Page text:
Movie Review: Prometheus
By Matthew Huntley
June 14, 2012
Many consider Ridley Scott’s Alien (1979) to be one of the greatest science fiction movies of all time, and not just because it’s scary, but how it’s scary. The film drips with atmosphere, ideas and perfectly timed revelations. Its pacing is eerie; its sound effects (or lack thereof) are ominous; and its characters are creepy and suspicious. Nearly everything about the film puts us on edge and makes our skin crawl, ultimately ensuring an indelible cinematic experience.
Prometheus, Scott’s long-awaited return to Alien territory, doesn’t have the same effect as his original masterpiece, but how could it? It’s already drawing countless comparisons to the previous film and there are innumerable theories floating around cyberspace about what the plot means, how it relates (or doesn’t relate) to Alien, and why certain characters do what they do or say what they say.
All this was to be expected, and while it’s difficult not to place Prometheus alongside Alien in order to gauge its value, I think we have to judge it on its own merit. After all, it’s been over 30 years since the first film and surely Scott himself is aware of its success and legacy. As an artist, he’d be foolish to consciously imitate his best work simply to appease fans and would defeat the very purpose of artistry. Prometheus isn’t a remake or a sequel (it might be a prequel, but even that identifier is questionable), so it’s best to view and judge it as a standalone science fiction thriller.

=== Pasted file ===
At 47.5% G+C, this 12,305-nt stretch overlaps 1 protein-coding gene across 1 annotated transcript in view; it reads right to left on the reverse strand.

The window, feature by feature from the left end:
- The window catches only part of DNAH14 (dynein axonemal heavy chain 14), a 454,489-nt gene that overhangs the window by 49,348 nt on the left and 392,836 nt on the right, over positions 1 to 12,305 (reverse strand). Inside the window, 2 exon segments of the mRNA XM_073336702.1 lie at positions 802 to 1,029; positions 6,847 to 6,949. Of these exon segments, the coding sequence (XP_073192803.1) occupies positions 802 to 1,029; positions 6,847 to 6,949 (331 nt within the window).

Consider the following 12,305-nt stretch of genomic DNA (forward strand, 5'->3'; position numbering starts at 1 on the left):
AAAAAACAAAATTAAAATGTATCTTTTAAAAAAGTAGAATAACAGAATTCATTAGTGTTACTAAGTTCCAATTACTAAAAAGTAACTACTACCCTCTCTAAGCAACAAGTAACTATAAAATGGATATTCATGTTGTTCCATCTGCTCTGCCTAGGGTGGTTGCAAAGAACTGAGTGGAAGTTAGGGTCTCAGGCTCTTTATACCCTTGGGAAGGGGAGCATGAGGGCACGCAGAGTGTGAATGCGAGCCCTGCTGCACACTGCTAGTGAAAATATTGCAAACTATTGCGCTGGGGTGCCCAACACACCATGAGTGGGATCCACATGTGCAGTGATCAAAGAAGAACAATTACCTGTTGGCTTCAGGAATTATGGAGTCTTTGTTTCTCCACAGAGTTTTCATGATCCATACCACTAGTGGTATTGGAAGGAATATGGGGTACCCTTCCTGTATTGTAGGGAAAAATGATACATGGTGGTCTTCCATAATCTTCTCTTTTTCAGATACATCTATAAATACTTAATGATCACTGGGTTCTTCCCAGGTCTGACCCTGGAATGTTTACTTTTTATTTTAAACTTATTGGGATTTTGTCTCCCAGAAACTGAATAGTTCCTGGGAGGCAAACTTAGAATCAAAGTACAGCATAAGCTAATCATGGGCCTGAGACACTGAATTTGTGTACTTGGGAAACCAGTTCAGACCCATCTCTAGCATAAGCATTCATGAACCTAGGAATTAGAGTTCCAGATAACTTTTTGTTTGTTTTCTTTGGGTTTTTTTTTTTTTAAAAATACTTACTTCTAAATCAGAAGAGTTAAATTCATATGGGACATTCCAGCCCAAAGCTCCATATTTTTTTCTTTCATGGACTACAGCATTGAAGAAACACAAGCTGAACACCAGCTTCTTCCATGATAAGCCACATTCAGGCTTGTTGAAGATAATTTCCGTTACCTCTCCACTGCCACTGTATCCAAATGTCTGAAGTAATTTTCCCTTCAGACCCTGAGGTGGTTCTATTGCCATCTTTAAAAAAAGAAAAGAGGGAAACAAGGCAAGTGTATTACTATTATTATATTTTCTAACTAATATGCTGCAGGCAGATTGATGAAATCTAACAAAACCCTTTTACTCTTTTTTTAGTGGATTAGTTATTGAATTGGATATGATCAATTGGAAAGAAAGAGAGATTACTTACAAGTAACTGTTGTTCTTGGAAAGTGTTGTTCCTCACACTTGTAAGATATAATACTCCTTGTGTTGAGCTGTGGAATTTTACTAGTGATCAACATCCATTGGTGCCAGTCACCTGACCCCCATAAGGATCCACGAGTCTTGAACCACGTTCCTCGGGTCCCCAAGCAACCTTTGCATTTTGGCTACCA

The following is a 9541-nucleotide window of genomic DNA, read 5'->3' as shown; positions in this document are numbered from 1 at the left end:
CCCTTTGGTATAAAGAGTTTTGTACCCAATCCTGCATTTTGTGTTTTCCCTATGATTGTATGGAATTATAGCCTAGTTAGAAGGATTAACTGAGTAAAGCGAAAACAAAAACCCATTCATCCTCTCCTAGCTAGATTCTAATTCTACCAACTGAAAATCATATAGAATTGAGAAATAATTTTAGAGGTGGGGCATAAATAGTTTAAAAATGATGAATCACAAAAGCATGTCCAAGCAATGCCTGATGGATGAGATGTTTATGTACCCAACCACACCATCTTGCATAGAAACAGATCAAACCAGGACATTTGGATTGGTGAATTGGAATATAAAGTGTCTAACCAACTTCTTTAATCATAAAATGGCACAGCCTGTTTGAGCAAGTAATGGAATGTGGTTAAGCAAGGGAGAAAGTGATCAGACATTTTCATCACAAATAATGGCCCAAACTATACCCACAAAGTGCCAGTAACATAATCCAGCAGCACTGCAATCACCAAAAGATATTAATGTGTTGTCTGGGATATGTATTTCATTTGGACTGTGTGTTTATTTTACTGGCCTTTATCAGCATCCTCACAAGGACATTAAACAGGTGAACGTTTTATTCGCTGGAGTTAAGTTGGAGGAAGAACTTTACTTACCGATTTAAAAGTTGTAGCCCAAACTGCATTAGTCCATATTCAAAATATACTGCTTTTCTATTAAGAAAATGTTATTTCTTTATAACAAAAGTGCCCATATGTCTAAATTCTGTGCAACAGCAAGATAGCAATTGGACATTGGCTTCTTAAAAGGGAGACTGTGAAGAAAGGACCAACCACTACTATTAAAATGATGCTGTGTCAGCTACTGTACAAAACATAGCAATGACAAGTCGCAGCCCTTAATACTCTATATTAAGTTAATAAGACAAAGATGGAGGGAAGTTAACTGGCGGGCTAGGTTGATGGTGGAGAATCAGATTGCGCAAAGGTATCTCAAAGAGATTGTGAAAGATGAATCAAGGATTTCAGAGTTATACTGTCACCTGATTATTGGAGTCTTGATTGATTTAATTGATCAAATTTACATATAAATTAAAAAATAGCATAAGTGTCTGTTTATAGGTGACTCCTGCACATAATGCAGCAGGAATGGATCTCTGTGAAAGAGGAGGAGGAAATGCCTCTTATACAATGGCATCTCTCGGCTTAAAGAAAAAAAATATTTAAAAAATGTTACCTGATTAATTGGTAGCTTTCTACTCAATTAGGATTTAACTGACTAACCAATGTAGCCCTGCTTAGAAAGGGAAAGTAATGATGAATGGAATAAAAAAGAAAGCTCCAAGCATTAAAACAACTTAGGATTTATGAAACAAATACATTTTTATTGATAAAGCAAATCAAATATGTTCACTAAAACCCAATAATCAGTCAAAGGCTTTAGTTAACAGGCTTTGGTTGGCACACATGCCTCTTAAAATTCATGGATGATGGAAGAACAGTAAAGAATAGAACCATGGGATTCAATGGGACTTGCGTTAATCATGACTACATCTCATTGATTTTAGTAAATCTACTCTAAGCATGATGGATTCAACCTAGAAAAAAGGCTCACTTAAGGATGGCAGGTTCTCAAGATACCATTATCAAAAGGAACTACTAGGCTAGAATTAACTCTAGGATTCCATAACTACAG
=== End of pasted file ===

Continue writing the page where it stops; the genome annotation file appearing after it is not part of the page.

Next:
On that level, Prometheus is a good movie. It’s far from perfect, but it’s full of ideas and poses many questions that keep our brain juices flowing. Granted, it’s not willing to answer a lot of what it brings up, and it doesn’t risk arguing for or against its own theories, but its restraint and ambiguity often work to its advantage. By being vague, the film creates tension and anxiety for the audience, which puts us in the same shoes as the characters, and that’s really the point of a thriller. If the answers came to us easily, we’d be less inclined to pay so close attention. Deep down, I think Scott knows the movie isn’t about the answers anyway, but about the journey and struggle toward finding them.
The broad question asked throughout Prometheus is “Where did we come from?” and it’s one archeologists Elizabeth Shaw (Noomi Rapace) and Charlie Holloway (Logan Marshall-Green) believe they have the answer to, or at least they know where to start looking. In 2093, they’re on-board the vessel Prometheus that’s been traveling in outer space for the past two years toward a distant moon called LV-223, where the romantically-linked scientists team have pinpointed a series of star maps drawn by ancient civilizations, none of which had any contact with one another. Shaw and Holloway believe the maps are an invitation sent by the creators, or “Engineers,” of the human race, asking us to come visit.
Billionaire Peter Weyland (Guy Pearce) funds the expedition, but his associate, Meredith Vickers (Charlize Theron), makes it abundantly clear she’s in charge and that Shaw and Holloway are technically her employees. She warns them not to make contact with the Engineers, should they find them, and we get the sneaking suspicion Vickers has a hidden agenda.